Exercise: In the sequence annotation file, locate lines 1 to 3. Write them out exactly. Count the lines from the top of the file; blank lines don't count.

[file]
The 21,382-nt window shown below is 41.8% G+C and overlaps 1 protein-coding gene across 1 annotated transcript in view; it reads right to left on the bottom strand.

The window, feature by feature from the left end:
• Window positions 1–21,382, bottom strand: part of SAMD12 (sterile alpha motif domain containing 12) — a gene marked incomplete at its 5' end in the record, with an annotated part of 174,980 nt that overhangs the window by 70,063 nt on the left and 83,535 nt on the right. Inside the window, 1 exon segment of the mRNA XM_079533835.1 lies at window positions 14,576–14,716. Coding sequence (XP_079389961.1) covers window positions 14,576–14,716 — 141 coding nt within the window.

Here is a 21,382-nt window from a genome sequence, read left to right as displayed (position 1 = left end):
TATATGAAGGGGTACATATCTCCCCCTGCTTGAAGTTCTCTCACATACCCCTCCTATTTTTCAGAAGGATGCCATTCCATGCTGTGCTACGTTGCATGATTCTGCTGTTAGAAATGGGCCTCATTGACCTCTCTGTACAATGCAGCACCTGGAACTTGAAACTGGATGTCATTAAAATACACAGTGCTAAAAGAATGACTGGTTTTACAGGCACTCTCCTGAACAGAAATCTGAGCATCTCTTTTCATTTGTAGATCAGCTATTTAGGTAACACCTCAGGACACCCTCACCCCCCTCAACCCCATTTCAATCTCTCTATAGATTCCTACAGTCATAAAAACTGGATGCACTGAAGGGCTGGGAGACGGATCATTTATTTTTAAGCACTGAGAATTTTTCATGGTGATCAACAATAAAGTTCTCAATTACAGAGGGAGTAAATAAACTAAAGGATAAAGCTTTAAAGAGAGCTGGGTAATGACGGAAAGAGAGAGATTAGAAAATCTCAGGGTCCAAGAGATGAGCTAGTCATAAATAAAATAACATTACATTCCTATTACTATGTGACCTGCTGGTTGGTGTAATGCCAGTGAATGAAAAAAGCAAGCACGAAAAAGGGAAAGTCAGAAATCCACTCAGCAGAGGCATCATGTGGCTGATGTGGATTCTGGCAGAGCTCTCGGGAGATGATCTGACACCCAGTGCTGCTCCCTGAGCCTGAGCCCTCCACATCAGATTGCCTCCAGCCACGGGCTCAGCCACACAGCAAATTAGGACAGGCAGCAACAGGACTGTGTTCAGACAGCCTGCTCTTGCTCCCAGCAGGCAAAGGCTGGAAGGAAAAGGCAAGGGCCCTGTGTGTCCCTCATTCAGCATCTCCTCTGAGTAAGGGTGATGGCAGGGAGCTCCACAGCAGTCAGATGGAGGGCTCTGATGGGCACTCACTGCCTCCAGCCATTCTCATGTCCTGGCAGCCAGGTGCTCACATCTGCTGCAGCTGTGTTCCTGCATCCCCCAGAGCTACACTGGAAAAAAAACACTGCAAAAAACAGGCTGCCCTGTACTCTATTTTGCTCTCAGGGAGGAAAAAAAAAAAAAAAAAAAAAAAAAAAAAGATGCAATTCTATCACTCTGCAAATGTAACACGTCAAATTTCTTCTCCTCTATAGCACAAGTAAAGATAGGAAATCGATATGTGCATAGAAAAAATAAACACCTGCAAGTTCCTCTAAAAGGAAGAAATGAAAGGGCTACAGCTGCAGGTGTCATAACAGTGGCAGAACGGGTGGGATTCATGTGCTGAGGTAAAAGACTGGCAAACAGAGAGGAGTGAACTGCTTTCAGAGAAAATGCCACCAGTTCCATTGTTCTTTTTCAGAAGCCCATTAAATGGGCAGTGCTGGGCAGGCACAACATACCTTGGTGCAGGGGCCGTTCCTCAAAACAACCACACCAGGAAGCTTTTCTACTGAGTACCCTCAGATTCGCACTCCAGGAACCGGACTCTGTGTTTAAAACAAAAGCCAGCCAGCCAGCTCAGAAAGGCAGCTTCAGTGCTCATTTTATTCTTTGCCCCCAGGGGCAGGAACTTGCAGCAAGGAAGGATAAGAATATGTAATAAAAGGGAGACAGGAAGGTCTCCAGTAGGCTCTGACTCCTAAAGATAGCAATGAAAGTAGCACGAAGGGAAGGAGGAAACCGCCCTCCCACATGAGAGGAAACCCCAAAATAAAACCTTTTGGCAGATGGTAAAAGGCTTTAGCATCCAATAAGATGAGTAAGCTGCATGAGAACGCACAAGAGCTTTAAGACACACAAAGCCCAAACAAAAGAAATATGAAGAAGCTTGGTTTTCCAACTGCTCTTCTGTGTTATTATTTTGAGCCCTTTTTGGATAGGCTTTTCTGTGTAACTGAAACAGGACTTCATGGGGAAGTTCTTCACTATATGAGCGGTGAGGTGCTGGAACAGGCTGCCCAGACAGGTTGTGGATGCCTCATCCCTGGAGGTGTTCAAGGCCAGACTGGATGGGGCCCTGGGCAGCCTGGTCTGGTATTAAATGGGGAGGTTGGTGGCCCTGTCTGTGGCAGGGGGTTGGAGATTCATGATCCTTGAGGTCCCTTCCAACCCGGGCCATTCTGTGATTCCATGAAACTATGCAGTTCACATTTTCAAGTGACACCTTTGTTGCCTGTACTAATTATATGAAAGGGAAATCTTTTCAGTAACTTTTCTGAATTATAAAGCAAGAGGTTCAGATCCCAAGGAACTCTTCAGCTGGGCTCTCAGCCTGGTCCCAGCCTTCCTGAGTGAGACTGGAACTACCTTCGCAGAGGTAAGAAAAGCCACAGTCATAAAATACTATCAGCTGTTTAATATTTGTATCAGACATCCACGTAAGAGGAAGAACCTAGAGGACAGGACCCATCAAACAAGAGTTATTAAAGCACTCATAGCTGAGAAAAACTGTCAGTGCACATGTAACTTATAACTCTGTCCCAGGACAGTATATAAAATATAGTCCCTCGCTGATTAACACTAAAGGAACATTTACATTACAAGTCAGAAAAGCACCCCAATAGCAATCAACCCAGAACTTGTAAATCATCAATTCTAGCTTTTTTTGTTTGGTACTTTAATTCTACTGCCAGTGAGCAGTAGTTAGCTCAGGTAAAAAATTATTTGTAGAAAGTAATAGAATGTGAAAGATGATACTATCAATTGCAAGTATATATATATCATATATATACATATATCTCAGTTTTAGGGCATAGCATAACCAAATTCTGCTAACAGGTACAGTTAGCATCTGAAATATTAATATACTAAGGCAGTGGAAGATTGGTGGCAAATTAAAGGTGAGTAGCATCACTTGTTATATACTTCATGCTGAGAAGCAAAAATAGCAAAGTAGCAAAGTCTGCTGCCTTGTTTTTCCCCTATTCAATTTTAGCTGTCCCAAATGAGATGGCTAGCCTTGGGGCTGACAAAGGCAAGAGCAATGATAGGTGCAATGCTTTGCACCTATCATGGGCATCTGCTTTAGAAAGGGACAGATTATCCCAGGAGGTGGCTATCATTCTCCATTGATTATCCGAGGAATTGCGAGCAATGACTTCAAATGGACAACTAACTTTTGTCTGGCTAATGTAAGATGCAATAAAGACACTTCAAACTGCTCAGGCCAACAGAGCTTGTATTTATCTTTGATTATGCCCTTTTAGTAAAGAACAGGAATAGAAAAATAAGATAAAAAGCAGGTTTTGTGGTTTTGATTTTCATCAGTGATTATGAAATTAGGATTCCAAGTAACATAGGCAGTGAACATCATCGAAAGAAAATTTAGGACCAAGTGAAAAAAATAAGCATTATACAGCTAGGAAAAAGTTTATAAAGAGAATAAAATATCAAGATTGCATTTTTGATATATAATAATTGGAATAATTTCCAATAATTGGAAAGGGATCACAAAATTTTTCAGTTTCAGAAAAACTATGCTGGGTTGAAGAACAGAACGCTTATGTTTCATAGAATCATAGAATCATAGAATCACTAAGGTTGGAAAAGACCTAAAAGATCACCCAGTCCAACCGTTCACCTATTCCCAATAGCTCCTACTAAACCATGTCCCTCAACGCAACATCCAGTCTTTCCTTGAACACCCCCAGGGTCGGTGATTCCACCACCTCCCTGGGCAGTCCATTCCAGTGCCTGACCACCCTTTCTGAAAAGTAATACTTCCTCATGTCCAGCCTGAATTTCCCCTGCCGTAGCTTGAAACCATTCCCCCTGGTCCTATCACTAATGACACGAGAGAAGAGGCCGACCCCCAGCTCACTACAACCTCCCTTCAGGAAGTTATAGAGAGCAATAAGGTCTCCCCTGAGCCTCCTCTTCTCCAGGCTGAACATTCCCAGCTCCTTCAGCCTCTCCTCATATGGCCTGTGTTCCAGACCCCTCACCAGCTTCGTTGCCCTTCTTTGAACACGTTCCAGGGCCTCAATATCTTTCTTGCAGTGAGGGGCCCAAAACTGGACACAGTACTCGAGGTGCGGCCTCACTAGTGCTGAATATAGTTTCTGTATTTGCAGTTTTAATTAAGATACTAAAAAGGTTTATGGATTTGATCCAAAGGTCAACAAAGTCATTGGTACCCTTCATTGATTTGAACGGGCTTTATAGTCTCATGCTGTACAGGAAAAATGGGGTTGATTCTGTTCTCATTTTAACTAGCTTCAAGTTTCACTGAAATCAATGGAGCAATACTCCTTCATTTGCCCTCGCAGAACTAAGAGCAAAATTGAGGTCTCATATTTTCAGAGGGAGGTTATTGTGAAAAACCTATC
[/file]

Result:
The 21,382-nt window shown below is 41.8% G+C and overlaps 1 protein-coding gene across 1 annotated transcript in view; it reads right to left on the bottom strand.

The window, feature by feature from the left end:
• Window positions 1–21,382, bottom strand: part of SAMD12 (sterile alpha motif domain containing 12) — a gene marked incomplete at its 5' end in the record, with an annotated part of 174,980 nt that overhangs the window by 70,063 nt on the left and 83,535 nt on the right. Inside the window, 1 exon segment of the mRNA XM_079533835.1 lies at window positions 14,576–14,716. Coding sequence (XP_079389961.1) covers window positions 14,576–14,716 — 141 coding nt within the window.